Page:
- "Enabling Exploration with Small Radioisotope Power Systems" (PDF). NASA. September 2004. Archived from the original (PDF) on 22 December 2016. Retrieved 26 January 2016.
- Müller; et al. (2010). "Azimuthal plasma flow in the Kronian magnetosphere". Journal of Geophysical Research. 115 (A8): A08203. Bibcode:2010JGRA..115.8203M. doi:10.1029/2009ja015122.
- "Cronian". Oxford English Dictionary. Oxford University Press. 2nd ed. 1989.
- Seligman, Courtney. "Rotation Period and Day Length". Archived from the original on 28 July 2011. Retrieved 13 August 2009.
- Simon, J.L.; Bretagnon, P.; Chapront, J.; Chapront-Touzé, M.; Francou, G.; Laskar, J. (February 1994). "Numerical expressions for precession formulae and mean elements for the Moon and planets". Astronomy and Astrophysics. 282 (2): 663–683. Bibcode:1994A&A...282..663S.
- Souami, D.; Souchay, J. (July 2012). "The solar system's invariable plane". Astronomy & Astrophysics. 543: 11. Bibcode:2012A&A...543A.133S. doi:10.1051/0004-6361/201219011. A133.
- "HORIZONS Web-Interface". ssd.jpl.nasa.gov.
- Williams, David R. (23 December 2016). "Saturn Fact Sheet". NASA. Archived from the original on 17 July 2017. Retrieved 12 October 2017.
- "By the Numbers – Saturn". NASA Solar System Exploration. NASA. Retrieved 5 August 2020.
- "NASA: Solar System Exploration: Planets: Saturn: Facts & Figures". Solarsystem.nasa.gov. 22 March 2011. Archived from the original on 2 September 2011. Retrieved 8 August 2011.
- Fortney, J.J.; Helled, R.; Nettlemann, N.; Stevenson, D.J.; Marley, M.S.; Hubbard, W.B.; Iess, L. (6 December 2018). "The Interior of Saturn". In Baines, K.H.; Flasar, F.M.; Krupp, N.; Stallard, T. (eds.). Saturn in the 21st Century. Cambridge University Press. pp. 44–68. ISBN 978-1-108-68393-7.
- McCartney, Gretchen; Wendel, JoAnna (18 January 2019). "Scientists Finally Know What Time It Is on Saturn". NASA. Retrieved 18 January 2019.
- Mankovich, Christopher; et al. (17 January 2019). "Cassini Ring Seismology as a Probe of Saturn's Interior. I. Rigid Rotation". The Astrophysical Journal. 871 (1): 1. arXiv:1805.10286. Bibcode:2019ApJ...871....1M. doi:10.3847/1538-4357/aaf798. S2CID 67840660.
- Hanel, R.A.; et al. (1983). "Albedo, internal heat flux, and energy balance of Saturn". Icarus. 53 (2): 262–285. Bibcode:1983Icar...53..262H. doi:10.1016/0019-1035(83)90147-1.
- Mallama, Anthony; Krobusek, Bruce; Pavlov, Hristo (2017). "Comprehensive wide-band magnitudes and albedos for the planets, with applications to exo-planets and Planet Nine". Icarus. 282: 19–33. arXiv:1609.05048. Bibcode:2017Icar..282...19M. doi:10.1016/j.icarus.2016.09.023. S2CID 119307693.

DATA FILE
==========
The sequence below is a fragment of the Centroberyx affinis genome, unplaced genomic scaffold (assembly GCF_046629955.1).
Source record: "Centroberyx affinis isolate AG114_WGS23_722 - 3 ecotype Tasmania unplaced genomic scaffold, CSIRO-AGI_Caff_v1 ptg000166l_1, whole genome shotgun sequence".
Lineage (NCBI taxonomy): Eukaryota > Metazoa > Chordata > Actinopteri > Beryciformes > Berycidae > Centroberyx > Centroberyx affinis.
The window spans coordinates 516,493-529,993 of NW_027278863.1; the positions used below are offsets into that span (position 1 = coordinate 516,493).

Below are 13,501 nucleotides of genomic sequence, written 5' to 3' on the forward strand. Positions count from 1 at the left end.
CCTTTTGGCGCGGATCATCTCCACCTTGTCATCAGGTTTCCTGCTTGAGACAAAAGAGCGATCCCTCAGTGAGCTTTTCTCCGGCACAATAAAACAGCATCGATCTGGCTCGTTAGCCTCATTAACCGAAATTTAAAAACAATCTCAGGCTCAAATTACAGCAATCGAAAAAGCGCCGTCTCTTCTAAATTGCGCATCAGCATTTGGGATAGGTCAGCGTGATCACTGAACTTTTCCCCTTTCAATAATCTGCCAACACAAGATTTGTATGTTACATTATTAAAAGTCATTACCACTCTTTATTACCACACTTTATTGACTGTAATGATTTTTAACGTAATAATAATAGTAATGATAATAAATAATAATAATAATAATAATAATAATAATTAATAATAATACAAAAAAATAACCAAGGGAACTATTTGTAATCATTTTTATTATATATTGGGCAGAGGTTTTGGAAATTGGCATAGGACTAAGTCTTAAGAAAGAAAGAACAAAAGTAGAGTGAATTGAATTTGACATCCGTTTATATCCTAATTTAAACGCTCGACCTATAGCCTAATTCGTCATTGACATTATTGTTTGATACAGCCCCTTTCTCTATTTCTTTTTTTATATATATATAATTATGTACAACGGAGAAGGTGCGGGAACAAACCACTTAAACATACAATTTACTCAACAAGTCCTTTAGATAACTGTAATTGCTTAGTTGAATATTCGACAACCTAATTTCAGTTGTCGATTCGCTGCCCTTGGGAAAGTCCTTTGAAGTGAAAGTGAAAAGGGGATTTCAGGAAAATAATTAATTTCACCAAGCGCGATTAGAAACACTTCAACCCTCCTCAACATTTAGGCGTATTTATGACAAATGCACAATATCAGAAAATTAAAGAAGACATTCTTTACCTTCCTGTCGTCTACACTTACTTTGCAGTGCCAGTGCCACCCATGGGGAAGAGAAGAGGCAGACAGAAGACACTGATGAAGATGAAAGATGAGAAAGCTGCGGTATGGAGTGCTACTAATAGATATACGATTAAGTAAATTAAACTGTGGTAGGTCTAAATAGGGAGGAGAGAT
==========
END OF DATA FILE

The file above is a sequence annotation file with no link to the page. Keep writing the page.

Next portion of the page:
- Mallama, A.; Hilton, J.L. (2018). "Computing Apparent Planetary Magnitudes for The Astronomical Almanac". Astronomy and Computing. 25: 10–24. arXiv:1808.01973. Bibcode:2018A&C....25...10M. doi:10.1016/j.ascom.2018.08.002. S2CID 69912809.
- "Saturn's Temperature Ranges". Sciencing.
- "The Planet Saturn". National Weather Service.
- Knecht, Robin (24 October 2005). "On The Atmospheres Of Different Planets" (PDF). Archived from the original (PDF) on 14 October 2017. Retrieved 14 October 2017.
- "Cronia (Kronia)". Holidays, Festivals, and Celebrations of the World Dictionary. 2010. Retrieved July 11, 2011.
- Crystal, Ellie. "Saturn Mythology". Crystalinks.com. Retrieved February 28, 2007.
- Brainerd, Jerome James 2004. "Giant gaseous planets". The Astrophysics Spectator. Retrieved July 5, 2010.
- "Planetary Satellite Discovery Circumstances". NASA. Retrieved December 28, 2019.
- "Saturn". Information Leaflet No. 42. Royal Greenwich Observatory. 2009. Retrieved April 26, 2011.
- "Cassini–Huygens Saturn arrival" (PDF). Press kit June 2004. National Aeronautics and Space Administration. p. 9. Retrieved June 25, 2011.
- Verba, Joan Marie (1991). Voyager: Exploring the outer planets. FTL Publications. p. 20. ISBN 0-9825232-0-3.
- "Saturn". MIRA: field trips to the stars: the Solar System. Monterey Institute of Research in Astronomy. 2006. Retrieved June 19, 2011.
- "A gas giant with super-fast winds". Cassini: unlocking Saturn's secrets. National Aeronautics and Space Administration. 2007. Retrieved June 19, 2011.
- Wilkinson, John (2009). Probing the new solar system. CSIRO Publishing. p. 208. ISBN 978-0-643-09575-5. Retrieved May 23, 2011.
- Sullivant, Rosemary. "Saturn's storms run rings around Earth's". Cassini: unlocking Saturn's secrets. National Aeronautics and Space Administration. Retrieved May 24, 2011.
- S. Pérez-Hoyos, A. Sánchez-Lavega, R.G. French, J.F. Rojas. (2005). "Saturn's cloud structure and temporal evolution from ten years of Hubble Space Telescope images (1994–2003)". Science Direct. Retrieved June 19, 2011.CS1 maint: multiple names: authors list (link)
- "The 1990 Great White Spot of Saturn". 1993 Yearbook of Astronomy. W.W. Norton & Company, London. 1992. pp. 176–215.
- McKee, Maggie (2006-11-06). "Spectacular storm rages on Saturn's south pole". New Scientist Magazine. Retrieved April 21, 2011.
- "Saturn". Solar System. National Maritime Museum. 2005-10-04. Archived from the original on June 13, 2011. Retrieved June 19, 2011.
- Fortney, Jonathon J. (2004). "Looking into the giant planets". Science 305 (5689): 1414–1415. Retrieved April 30, 2007.
- Sutton, Christine (1981-08-27). "Saturn yields to Voyager's brief caress". New Scientist Magazine. Retrieved June 19, 2011.
- Smith, A. G.; Carr, T. D. (1959). "Radio-Frequency Observations of the Planets in 1957–1958". The Astrophysical Journal. 130: 641–647. doi:10.1086/146753.